Families and individuals with type 1 diabetes
Young adults, teens, school-age children, and younger children
Children with type 1 diabetes and their siblings and their best friends
Adults with type 1 diabetes and their spouses or partners
Friday, November 2, 2018: Registration and Exhibits Open, Grand Opening Reception in the Exhibit Area
Saturday, November 3, 2018: Sessions for adults and children all day, Exhibit Area open
Sunday, November 4, 2018: Sessions for adults and children all day
The Marriott on the Falls is the largest Marriott convention facility in Canada. It is located Continue reading

Type 1 Diabetes Can Wear You Down

Type 1 Diabetes Can Wear You Down


A diabetes advocate describes how the condition has impacted him throughout his life.
Editors note: We strive to provide a complete picture of life with Type 1 diabetes. While we love sharing inspirational stories, we want to make sure to acknowledge the difficulties of managing a chronic condition over decades. Aaron D. Johnson sent us this honest account, and we thank him for it.
The world of a child is an amazing place. Its a medley of bicycles, ballgames in the sun, building forts, sledding in the snow, birthday cakes and Christmas lights. What child is going to pay any attention to dry skin and constant thirst when there is so much to do? Childhood is a time to run and play, to get dirty, soaking wet, or covered with snow. The only need is to race home after school to catch a favorite TV show and then charge outside again to play superhero among your superhero friends.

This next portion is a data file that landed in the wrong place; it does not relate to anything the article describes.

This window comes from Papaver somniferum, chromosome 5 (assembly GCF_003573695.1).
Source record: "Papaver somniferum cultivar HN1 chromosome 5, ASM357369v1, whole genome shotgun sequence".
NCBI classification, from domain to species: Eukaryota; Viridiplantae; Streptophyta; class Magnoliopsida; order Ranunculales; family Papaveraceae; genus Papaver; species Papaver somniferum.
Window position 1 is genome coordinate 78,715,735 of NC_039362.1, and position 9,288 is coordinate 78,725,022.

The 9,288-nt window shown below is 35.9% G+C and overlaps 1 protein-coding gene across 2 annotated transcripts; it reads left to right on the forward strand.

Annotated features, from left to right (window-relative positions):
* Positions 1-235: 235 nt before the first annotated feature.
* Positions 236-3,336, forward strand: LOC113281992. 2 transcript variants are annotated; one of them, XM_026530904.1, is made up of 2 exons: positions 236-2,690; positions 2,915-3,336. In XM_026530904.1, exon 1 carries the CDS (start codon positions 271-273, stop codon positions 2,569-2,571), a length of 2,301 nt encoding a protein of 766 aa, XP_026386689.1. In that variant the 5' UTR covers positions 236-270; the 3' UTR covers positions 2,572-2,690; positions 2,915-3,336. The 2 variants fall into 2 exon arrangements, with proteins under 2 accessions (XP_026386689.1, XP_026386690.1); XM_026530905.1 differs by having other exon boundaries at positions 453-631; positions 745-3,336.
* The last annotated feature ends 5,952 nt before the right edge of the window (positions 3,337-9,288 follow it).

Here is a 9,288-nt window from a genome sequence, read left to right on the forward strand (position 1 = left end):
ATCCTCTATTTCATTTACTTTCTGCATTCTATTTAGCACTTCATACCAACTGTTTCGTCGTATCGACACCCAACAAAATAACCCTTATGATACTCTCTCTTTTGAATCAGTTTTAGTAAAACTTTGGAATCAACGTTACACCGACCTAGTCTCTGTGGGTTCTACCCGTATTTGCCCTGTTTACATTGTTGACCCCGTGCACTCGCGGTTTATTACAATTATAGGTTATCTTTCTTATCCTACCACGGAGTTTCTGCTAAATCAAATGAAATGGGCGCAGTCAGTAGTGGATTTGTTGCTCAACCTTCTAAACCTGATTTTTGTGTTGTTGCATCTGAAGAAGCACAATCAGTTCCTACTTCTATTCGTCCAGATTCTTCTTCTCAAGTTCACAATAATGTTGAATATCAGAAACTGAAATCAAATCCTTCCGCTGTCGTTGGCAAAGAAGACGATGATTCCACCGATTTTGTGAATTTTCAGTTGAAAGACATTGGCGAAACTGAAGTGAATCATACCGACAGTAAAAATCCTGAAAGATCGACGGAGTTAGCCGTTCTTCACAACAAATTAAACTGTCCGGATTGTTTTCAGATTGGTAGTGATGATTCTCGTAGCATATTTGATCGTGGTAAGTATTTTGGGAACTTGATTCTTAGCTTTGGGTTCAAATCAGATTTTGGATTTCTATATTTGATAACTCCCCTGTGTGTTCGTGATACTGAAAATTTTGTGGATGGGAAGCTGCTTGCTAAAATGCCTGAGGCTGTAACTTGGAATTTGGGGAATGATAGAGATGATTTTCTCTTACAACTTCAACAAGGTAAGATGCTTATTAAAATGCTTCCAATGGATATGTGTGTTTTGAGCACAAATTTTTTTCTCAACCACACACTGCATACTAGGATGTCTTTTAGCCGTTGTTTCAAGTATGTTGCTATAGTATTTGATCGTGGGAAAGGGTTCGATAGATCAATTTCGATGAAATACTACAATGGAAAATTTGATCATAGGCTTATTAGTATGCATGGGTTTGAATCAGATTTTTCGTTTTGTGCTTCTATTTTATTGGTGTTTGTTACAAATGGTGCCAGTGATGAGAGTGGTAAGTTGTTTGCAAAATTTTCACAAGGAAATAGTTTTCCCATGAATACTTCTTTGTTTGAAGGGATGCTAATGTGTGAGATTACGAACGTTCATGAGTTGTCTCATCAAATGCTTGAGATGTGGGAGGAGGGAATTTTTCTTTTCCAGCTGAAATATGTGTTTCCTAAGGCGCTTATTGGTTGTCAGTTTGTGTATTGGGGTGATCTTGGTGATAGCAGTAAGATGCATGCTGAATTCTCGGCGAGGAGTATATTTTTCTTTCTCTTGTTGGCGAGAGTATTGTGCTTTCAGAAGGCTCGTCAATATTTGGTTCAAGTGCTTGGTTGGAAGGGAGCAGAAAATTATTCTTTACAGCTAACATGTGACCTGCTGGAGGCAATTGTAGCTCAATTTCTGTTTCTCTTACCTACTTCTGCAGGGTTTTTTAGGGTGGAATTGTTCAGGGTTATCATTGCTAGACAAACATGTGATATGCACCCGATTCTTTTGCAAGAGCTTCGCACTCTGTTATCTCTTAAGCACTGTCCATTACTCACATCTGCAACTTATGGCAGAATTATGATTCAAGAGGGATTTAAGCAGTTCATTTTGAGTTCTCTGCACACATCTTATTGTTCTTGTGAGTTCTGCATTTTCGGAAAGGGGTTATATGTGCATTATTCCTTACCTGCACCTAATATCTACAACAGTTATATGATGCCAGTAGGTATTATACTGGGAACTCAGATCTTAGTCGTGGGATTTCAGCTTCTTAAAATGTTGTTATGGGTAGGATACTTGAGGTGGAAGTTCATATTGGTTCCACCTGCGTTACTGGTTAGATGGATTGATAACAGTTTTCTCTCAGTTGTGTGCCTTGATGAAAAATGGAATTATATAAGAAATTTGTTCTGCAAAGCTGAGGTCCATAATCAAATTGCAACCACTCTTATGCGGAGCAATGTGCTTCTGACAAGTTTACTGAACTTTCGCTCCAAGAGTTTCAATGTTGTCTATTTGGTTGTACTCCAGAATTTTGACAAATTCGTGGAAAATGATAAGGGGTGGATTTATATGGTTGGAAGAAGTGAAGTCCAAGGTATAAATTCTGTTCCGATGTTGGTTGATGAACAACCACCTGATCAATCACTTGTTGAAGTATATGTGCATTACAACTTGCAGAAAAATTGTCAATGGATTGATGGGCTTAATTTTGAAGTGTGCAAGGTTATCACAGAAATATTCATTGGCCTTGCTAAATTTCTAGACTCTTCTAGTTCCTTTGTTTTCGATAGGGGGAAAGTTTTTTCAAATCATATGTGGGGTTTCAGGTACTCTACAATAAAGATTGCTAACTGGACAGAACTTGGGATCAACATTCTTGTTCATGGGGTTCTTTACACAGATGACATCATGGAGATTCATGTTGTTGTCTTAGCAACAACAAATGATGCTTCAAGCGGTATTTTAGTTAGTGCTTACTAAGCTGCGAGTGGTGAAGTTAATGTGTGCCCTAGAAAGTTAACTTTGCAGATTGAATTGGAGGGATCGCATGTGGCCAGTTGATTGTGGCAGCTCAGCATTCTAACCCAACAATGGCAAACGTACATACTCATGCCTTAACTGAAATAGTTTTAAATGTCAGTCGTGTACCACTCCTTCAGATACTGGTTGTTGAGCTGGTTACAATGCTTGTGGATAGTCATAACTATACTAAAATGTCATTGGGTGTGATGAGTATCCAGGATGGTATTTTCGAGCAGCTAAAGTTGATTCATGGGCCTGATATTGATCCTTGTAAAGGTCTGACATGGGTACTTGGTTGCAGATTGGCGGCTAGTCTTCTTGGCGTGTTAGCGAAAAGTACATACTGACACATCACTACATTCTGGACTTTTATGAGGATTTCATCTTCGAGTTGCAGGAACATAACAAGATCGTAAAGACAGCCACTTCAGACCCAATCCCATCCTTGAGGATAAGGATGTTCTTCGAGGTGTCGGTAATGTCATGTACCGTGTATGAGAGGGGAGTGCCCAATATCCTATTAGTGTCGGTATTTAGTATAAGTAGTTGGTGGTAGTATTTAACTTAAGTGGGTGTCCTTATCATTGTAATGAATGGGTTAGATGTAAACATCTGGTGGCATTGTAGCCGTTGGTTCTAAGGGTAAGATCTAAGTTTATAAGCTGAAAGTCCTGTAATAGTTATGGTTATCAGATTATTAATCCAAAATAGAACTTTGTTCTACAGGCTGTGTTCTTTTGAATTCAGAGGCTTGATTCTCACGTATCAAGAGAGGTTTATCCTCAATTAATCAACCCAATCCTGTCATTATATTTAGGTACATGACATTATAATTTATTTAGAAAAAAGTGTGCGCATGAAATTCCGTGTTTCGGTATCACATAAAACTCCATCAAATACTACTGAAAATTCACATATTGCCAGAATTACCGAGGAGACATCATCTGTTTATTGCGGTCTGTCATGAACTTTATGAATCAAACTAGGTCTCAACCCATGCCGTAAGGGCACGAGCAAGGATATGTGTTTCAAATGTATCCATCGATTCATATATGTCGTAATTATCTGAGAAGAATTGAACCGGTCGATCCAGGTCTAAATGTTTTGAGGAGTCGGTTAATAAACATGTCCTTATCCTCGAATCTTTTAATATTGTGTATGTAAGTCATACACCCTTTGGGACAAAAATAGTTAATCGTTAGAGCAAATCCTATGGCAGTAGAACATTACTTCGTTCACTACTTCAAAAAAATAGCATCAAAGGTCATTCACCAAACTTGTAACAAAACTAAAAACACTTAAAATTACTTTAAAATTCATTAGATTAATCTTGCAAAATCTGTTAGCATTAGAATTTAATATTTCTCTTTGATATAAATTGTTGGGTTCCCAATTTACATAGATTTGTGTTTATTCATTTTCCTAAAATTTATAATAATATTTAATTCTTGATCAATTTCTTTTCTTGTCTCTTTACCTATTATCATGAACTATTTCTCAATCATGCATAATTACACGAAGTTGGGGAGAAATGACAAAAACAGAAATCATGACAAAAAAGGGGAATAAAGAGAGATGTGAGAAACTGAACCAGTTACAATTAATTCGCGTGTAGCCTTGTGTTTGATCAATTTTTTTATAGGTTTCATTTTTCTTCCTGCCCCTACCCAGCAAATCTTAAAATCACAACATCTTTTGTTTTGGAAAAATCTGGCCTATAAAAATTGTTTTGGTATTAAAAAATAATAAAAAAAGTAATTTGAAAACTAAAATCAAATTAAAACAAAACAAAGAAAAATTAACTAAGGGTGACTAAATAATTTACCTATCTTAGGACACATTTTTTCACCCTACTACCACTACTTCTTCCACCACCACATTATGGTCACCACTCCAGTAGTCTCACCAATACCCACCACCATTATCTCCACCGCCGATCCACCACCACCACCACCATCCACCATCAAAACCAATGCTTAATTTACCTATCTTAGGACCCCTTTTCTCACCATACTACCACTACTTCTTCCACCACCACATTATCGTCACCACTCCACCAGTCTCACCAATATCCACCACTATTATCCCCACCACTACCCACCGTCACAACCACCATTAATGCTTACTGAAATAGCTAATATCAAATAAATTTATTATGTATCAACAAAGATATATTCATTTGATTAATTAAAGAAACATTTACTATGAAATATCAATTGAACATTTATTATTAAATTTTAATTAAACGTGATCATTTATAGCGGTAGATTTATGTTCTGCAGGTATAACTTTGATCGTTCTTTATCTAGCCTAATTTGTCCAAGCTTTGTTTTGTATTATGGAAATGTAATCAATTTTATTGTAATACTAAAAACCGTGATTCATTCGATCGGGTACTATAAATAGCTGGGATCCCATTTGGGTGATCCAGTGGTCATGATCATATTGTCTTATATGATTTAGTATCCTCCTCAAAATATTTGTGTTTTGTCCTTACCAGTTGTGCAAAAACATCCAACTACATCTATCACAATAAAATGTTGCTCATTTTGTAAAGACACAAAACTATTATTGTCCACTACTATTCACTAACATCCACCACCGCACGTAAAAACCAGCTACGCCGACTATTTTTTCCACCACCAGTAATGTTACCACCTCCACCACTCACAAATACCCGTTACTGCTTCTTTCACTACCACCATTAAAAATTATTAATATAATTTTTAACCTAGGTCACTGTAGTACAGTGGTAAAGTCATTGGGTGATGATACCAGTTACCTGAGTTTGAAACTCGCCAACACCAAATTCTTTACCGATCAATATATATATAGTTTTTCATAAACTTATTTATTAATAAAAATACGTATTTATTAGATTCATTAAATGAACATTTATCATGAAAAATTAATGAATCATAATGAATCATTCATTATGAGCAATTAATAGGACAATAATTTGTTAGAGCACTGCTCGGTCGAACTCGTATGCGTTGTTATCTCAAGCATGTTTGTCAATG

Then, one day, you are just too tired to get up from in front of the television. Your tummy hurts and your dry skin is flushed. Your mother is talking to you, but you cant understand what she is saying. The bright, kaleidoscope of childhood is replaced with a blur of hospital images: doctors frowning with concern and talking in low, serious voices; nurses looking at you like you were the walking dead; endless medical tests; waiting rooms and gurneys behind curtains; and, of course, the needles. Always the needles.
I was six years old when I was diagnosed with Type 1 diabetes. In my case, it is a form known as brittle diabetes, or Labile diabetes. This is a fairly rare form of diabetes that causes w Continue reading